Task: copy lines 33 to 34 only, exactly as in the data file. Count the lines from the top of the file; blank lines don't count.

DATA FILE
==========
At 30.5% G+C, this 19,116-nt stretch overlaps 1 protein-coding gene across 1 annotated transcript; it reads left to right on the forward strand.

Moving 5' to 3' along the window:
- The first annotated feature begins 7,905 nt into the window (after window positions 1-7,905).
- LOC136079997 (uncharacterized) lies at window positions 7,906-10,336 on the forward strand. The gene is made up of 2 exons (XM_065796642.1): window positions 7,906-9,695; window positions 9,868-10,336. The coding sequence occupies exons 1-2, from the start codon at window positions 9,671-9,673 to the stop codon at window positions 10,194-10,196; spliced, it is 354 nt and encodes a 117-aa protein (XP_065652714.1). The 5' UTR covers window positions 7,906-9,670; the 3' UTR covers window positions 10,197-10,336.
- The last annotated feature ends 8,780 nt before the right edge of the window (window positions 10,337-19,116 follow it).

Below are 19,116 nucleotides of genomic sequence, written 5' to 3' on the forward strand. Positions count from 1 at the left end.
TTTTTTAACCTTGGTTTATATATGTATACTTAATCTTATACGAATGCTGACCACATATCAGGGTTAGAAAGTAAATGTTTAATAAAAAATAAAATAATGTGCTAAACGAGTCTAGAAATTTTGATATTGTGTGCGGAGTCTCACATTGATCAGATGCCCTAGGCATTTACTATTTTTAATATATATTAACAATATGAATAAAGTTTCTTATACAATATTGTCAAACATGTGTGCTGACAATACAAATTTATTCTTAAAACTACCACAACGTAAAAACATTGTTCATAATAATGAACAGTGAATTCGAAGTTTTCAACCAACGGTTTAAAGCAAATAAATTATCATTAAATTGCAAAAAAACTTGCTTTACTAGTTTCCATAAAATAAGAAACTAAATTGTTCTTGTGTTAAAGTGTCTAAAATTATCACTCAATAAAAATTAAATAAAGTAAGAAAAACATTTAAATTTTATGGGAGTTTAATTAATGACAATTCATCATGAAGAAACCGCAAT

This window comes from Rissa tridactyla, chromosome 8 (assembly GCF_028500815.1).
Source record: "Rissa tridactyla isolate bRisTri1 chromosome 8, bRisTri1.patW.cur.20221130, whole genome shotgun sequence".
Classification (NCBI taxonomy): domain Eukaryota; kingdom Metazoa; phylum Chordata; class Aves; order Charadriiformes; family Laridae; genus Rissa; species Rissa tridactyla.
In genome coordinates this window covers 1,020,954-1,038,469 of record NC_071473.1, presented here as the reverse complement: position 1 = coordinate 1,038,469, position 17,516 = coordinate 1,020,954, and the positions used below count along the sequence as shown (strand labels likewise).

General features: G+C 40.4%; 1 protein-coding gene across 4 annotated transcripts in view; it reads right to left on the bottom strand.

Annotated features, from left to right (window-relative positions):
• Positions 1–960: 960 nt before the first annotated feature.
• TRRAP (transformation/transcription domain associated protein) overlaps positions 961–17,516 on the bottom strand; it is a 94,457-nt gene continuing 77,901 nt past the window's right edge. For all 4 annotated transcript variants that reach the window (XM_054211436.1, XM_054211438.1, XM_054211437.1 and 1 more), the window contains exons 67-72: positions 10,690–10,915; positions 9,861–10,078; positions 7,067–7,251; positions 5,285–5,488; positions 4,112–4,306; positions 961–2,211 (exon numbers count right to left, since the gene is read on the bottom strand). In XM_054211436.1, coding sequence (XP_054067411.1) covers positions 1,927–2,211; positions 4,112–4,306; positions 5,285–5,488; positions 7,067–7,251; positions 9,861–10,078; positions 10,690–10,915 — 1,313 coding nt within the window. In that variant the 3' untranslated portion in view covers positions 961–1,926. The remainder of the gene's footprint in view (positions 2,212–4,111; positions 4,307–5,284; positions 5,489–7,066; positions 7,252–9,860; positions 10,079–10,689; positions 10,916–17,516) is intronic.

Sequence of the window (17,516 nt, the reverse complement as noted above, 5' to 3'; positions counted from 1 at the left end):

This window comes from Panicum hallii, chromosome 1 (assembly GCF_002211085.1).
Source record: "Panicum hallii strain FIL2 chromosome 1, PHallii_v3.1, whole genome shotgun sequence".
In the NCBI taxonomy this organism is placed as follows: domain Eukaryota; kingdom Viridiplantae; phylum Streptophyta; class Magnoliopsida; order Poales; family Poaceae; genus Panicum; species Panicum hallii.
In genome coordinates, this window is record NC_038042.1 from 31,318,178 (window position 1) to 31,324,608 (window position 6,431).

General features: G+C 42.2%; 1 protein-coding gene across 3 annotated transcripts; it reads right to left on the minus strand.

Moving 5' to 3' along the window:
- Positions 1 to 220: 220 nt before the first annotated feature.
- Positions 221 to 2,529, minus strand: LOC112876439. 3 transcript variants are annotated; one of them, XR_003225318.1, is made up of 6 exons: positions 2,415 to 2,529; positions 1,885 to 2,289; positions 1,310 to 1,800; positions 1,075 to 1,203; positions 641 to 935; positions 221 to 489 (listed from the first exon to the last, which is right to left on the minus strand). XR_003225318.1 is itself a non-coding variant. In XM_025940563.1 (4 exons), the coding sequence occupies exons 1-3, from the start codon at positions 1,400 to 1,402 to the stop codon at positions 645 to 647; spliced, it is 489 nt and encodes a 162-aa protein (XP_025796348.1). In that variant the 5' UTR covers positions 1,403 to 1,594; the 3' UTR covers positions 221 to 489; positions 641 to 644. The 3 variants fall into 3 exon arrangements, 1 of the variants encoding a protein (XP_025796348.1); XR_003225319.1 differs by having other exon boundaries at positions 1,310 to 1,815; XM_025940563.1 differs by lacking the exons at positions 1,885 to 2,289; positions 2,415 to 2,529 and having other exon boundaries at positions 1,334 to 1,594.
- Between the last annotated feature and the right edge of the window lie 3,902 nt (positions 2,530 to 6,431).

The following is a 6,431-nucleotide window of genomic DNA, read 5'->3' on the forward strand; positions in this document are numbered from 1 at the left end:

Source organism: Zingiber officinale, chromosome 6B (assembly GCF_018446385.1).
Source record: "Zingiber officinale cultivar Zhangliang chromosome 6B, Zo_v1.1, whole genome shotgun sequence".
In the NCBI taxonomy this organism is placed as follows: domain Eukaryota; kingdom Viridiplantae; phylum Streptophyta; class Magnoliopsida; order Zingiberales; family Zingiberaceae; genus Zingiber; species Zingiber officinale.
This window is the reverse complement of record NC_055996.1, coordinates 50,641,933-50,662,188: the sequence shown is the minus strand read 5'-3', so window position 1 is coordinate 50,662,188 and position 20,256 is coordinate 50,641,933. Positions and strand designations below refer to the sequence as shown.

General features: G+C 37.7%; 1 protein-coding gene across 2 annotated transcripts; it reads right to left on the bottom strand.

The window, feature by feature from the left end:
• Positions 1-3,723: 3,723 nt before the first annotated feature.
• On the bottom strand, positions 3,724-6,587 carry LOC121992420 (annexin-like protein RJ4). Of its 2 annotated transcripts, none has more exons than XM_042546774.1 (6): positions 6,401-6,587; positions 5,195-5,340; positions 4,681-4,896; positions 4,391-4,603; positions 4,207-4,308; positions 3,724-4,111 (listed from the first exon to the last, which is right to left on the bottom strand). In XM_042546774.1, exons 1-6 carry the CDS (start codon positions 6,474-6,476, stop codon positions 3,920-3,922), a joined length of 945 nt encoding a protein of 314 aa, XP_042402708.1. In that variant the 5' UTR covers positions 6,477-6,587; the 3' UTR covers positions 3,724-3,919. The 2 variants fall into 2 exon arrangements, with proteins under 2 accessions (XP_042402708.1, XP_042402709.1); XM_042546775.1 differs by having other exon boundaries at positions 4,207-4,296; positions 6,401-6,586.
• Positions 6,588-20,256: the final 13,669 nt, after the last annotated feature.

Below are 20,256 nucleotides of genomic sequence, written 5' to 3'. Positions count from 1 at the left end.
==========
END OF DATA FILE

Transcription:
• Positions 1-3,723: 3,723 nt before the first annotated feature.
• On the bottom strand, positions 3,724-6,587 carry LOC121992420 (annexin-like protein RJ4). Of its 2 annotated transcripts, none has more exons than XM_042546774.1 (6): positions 6,401-6,587; positions 5,195-5,340; positions 4,681-4,896; positions 4,391-4,603; positions 4,207-4,308; positions 3,724-4,111 (listed from the first exon to the last, which is right to left on the bottom strand). In XM_042546774.1, exons 1-6 carry the CDS (start codon positions 6,474-6,476, stop codon positions 3,920-3,922), a joined length of 945 nt encoding a protein of 314 aa, XP_042402708.1. In that variant the 5' UTR covers positions 6,477-6,587; the 3' UTR covers positions 3,724-3,919. The 2 variants fall into 2 exon arrangements, with proteins under 2 accessions (XP_042402708.1, XP_042402709.1); XM_042546775.1 differs by having other exon boundaries at positions 4,207-4,296; positions 6,401-6,586.